New competition may be launching – but South Africa’s Big 5 banks actually increased their dominance last year
- South Africa has a bunch of new challenger banks – but they find the incumbents in a strong position.
- As of March the Big 5 banks in South Africa controlled 90.5% of total banking sector assets, new numbers from the Prudential Authority show.
- That's slightly more than the year before.
- While debt numbers are not looking great, banks are still nicely profitable.
- For more stories, go to www.businessinsider.co.za.
Discovery is launching what promised to be a major assault on consumer banking, the tech-heavy Bank Zero is in beta testing, and TymeBank now has a large national footprint thanks to its kiosks in Pick n Pay stores.
But those challenger banks will have to get up very early in the morning to challenge the dominant Big 5 South African banks, new numbers from a SA Reserve Bank regulator suggest.
At the end of March this year, the Prudential Authority says in its annual report published on Tuesday, SA's five largest banks (Standard, First National Bank, Absa, Nedbank, and Investec) held, between them, 90.5% of the total banking sector assets in South Africa.
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Despite new competition, the rise of cryptocurrencies, fintech innovation, and other pressures on the business models of the behemoth banks, that number is up slightly, from 90.2% at the end of March 2018.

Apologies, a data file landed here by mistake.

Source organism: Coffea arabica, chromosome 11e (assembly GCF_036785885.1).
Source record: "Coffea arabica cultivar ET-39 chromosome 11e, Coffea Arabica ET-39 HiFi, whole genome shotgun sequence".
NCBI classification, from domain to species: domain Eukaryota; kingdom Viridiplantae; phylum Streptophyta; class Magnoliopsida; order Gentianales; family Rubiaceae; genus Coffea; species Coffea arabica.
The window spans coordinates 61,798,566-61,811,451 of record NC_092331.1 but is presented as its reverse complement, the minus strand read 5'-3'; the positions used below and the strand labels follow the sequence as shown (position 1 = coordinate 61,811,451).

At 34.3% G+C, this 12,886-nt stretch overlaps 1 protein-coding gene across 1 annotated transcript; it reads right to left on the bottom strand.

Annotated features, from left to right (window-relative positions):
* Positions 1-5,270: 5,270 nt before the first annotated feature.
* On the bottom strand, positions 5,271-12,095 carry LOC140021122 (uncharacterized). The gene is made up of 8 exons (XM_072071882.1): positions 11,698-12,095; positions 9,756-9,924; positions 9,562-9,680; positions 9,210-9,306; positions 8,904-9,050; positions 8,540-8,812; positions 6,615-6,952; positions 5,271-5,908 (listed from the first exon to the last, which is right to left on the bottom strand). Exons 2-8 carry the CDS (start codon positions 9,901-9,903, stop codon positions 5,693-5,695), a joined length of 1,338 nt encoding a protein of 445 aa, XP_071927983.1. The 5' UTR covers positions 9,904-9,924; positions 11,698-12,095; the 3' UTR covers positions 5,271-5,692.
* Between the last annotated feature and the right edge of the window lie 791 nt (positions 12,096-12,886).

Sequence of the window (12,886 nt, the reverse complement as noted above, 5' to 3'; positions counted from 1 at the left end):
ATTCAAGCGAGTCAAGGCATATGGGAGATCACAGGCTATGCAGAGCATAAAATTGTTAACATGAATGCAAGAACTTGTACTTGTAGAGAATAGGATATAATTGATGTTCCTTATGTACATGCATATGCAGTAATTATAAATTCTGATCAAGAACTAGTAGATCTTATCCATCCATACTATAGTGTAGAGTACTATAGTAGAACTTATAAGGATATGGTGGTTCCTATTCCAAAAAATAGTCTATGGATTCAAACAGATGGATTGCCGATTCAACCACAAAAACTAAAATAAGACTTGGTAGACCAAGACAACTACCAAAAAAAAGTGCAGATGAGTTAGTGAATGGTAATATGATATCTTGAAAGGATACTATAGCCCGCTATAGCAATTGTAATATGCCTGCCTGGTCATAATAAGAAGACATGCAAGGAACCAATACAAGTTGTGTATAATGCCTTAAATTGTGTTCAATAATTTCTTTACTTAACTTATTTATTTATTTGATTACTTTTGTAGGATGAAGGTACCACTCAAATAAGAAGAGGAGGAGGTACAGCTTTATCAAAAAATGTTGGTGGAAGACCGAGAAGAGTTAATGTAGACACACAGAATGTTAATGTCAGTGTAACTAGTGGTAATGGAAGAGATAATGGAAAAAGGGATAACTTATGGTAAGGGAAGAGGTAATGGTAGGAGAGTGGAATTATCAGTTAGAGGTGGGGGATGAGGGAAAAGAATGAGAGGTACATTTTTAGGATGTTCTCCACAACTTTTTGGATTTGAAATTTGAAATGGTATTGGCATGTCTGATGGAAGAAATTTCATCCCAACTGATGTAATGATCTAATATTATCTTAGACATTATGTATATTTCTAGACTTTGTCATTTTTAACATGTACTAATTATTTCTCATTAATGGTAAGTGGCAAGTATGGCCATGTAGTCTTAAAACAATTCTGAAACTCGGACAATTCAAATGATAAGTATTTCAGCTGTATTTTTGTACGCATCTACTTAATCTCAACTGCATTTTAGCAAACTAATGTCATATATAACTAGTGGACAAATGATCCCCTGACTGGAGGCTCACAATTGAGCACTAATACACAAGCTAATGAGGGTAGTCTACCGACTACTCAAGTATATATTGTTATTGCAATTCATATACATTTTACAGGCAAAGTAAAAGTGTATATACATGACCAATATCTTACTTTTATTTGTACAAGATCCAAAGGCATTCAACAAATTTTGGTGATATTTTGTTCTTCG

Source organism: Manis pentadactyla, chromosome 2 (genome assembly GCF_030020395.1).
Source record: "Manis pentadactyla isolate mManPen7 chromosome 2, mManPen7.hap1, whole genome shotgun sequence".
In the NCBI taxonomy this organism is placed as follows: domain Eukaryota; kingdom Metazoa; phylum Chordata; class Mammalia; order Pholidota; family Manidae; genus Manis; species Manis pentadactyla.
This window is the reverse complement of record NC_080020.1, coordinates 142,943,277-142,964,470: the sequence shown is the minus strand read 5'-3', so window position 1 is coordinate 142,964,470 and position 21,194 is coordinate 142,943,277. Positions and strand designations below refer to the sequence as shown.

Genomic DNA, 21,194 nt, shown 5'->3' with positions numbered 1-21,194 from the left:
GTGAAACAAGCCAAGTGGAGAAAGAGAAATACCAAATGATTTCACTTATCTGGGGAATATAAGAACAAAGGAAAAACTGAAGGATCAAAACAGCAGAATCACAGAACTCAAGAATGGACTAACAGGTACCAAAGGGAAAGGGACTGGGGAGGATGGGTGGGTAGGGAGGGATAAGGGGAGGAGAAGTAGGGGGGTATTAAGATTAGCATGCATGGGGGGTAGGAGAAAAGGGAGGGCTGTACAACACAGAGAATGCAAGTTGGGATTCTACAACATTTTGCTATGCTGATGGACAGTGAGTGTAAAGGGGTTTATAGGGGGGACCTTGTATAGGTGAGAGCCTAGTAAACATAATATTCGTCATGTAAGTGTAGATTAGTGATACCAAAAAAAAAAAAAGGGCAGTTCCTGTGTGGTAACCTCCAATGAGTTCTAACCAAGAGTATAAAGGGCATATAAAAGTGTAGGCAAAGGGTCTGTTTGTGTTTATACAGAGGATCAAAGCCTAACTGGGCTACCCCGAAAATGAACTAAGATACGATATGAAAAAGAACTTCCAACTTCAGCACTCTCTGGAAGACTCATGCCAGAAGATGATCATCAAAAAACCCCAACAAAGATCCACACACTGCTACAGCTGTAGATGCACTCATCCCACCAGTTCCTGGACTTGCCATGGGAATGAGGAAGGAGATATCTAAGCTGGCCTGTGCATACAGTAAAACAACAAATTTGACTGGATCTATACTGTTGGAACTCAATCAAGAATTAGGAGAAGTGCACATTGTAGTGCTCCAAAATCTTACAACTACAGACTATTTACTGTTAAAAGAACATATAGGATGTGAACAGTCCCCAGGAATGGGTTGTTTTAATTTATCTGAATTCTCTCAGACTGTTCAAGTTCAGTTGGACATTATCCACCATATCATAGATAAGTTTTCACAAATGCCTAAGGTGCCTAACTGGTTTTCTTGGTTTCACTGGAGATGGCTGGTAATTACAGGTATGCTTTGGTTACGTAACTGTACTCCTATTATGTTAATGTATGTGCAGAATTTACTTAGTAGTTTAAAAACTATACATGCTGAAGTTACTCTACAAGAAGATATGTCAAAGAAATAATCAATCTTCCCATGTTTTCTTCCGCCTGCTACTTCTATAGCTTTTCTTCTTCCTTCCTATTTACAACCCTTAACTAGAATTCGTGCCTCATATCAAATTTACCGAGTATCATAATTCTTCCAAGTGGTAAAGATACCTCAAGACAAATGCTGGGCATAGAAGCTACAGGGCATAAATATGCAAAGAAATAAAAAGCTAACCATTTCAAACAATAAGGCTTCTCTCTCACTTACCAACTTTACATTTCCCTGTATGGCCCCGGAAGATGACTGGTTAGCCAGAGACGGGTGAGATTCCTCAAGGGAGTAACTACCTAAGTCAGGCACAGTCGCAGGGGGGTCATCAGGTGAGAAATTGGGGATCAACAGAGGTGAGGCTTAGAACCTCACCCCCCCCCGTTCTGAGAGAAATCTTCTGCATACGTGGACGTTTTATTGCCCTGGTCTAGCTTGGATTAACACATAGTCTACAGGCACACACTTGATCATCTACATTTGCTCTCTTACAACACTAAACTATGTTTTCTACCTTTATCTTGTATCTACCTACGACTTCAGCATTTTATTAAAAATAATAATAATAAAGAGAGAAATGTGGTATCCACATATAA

The South African branches of foreign banks, of which SA now has 15, between them held 5.9% of banking sector assets. All other banks were left with just 3.8% of the pie.
South Africa currently has 19 registered banks, not counting foreign banks with operations here, four more mutual banks, and four co-operative banks.
The Prudential Authority's overview numbers of the banking sector also show it remains profitable, despite significant pressure.
Across all banks impaired advances, loans that are not being repaid as they should be and may have to be written off, were up nearly a quarter compared to the year before. But banks collectively were only marginally less profitable than in the the previous year, with a 12-month moving average ratio for return on equity at 15.7%, compared to 15.8% in March 2018.
The return on assets across banks also weakened, but not by much, standing at 1.28% in March 2019 compared to 1.31% the year before.
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